For some reason the dōkun is omitted in the English version of the ShorinjiKempo Tokuhon, it is included in the Japanese version and all shibu should read it.

    I hope this helps to straigthen out some question marks.

    /Anders
    Anders Pettersson
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    OK, this is new to me. Thank you for shedding some light, Anders. I have some more questions about Dokun, though, so can we split this thread off (maybe starting from Richard's comment a while back)?

    First, I was never aware until now that Dokun can have two meanings. If I understand Anders correctly, it can mean either the single passage entitled "Dokun" or the collected set of recitations minus the Raihaishi. If that is the case, is there any easy way to distinguish which meaning is intended? It seems very problematic.

    As for the Dokun (single item) being part of chinkon for all shibu, I am VERY surprised. As Anders says, it is not in English Tokuhon. If that is an accident, it is a very serious one; if it is not an accident, what are we to conclude? Is it an accident that it appears in the Japanese edition? Alarm bells are ringing here.

    Furthermore there is the issue of religion. Raihaishi is clearly religious since it's very name means "words of worship." But how the heck can the Dokun (single item) not also be called religious?!! It's first words are, "The Way is/was born of Heaven"!

    Somebody make sense of this for me. I am much perturbed.
    Colin May
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    Shorinji Kempo Seattle Branch

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    Quote Originally Posted by satsukikorin View Post
    OK, this is new to me. Thank you for shedding some light, Anders. I have some more questions about Dokun, though, so can we split this thread off (maybe starting from Richard's comment a while back)?
    I would also be interested in discussing this further in a separate thread.
    It's also a little confusing to see that there appear to be significant differences between the BSKF and FFSK versions of the shinjo; (based on my limited knowledge of French).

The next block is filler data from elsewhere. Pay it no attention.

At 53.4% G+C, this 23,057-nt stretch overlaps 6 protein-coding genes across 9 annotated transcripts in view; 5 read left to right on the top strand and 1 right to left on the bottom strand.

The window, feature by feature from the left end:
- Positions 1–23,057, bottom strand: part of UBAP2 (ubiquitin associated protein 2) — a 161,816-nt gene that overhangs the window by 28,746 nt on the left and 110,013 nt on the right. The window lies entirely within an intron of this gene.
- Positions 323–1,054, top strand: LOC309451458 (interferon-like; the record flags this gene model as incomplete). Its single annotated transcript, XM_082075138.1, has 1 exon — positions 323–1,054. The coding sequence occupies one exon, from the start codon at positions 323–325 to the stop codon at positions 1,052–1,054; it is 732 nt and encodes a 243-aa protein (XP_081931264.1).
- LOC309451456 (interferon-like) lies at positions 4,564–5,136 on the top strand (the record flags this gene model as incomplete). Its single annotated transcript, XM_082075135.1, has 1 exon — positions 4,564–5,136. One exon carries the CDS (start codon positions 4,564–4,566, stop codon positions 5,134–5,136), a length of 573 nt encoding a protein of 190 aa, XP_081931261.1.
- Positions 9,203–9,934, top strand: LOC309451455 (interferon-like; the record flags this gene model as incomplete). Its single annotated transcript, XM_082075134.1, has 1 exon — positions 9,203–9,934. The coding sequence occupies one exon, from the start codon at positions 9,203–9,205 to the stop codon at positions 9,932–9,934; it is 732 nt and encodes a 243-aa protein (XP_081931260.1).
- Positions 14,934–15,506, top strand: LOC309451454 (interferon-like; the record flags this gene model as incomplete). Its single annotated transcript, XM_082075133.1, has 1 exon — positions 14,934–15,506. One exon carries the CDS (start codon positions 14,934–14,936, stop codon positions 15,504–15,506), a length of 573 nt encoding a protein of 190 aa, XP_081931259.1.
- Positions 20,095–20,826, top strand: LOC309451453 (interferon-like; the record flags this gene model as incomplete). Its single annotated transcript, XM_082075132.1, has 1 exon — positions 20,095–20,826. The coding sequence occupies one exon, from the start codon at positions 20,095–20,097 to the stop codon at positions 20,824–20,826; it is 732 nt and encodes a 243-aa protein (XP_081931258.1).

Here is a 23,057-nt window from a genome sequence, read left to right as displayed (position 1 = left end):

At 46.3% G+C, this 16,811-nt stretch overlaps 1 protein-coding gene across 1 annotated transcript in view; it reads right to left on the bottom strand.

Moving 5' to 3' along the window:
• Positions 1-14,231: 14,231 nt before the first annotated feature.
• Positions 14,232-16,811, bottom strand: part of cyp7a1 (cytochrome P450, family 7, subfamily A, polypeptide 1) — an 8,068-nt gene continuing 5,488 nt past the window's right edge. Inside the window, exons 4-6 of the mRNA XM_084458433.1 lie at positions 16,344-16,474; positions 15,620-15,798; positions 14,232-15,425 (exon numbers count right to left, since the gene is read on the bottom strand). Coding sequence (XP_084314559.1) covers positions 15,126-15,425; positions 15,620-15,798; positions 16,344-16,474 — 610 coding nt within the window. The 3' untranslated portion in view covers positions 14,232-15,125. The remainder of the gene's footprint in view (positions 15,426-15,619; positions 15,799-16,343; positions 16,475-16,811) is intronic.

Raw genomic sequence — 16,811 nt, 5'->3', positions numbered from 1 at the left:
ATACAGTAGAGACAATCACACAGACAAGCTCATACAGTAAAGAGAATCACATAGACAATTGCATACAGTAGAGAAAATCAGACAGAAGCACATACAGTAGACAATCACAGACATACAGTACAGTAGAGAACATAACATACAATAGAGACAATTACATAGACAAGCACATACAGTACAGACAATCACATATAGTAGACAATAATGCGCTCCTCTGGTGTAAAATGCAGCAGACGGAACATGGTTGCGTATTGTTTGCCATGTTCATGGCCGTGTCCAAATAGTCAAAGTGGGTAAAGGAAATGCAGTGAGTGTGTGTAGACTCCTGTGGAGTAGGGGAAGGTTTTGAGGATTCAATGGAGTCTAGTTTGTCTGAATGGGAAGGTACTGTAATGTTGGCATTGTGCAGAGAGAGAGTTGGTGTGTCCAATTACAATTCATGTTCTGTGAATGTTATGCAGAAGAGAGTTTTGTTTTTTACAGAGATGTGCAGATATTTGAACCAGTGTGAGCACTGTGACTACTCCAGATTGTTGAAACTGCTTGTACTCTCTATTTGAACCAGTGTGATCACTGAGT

For example, in the BSKF we state that "we endeavour to establish an ideal world", whereas the FFSK version states "we are working to build a better world".

    I think that we have discussed the use of "ideal world" before on e-budo, and that it could sound "cult like".
    Indar Picton-Howell
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    Default "Ideal world"

    Gassho!
    Quote Originally Posted by Indar View Post
    […] For example, in the BSKF we state that "we endeavour to establish an ideal world", whereas the FFSK version states "we are working to build a better world".
    Well, it's still a much smaller difference than to the German version's "world in happiness and peace", isn't it?
    Yep, new thread needed.

    Kesshu,
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    Jan Lipsius
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    "An eye for an eye only ends up making the whole world blind." Gandhi

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    Quote Originally Posted by Indar View Post
    =
    For example, in the BSKF we state that "we endeavour to establish an ideal world", whereas the FFSK version states "we are working to build a better world".
    It fascinates me that after attending the North American Conference this weekend and all this discussion about unity that the British and North American text differ.
    Raul Rodriguez
    Shorinji Kempo New York City Branch

    http://www.ShorinjiKempoNYC.org

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    Quote Originally Posted by satsukikorin View Post
    OK, this is new to me. Thank you for shedding some light, Anders. I have some more questions about Dokun, though, so can we split this thread off (maybe starting from Richard's comment a while back)?
    Ok, made a split of the thread, as requested (if some post shouldn't have been moved to this thread, or if I forgot to move one, please let me know, I didn't have the time to read through everything right now).

    I will try and get the time to add some to this thread later.

    /Anders
    Anders Pettersson
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    半ばは自己の幸せを、半ばは他人の幸せを - 宗 道臣
    "Nakaba wa jiko no shiawase wo, nakaba wa hito no shiawase wo" - So Doshin

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    Quote Originally Posted by satsukikorin View Post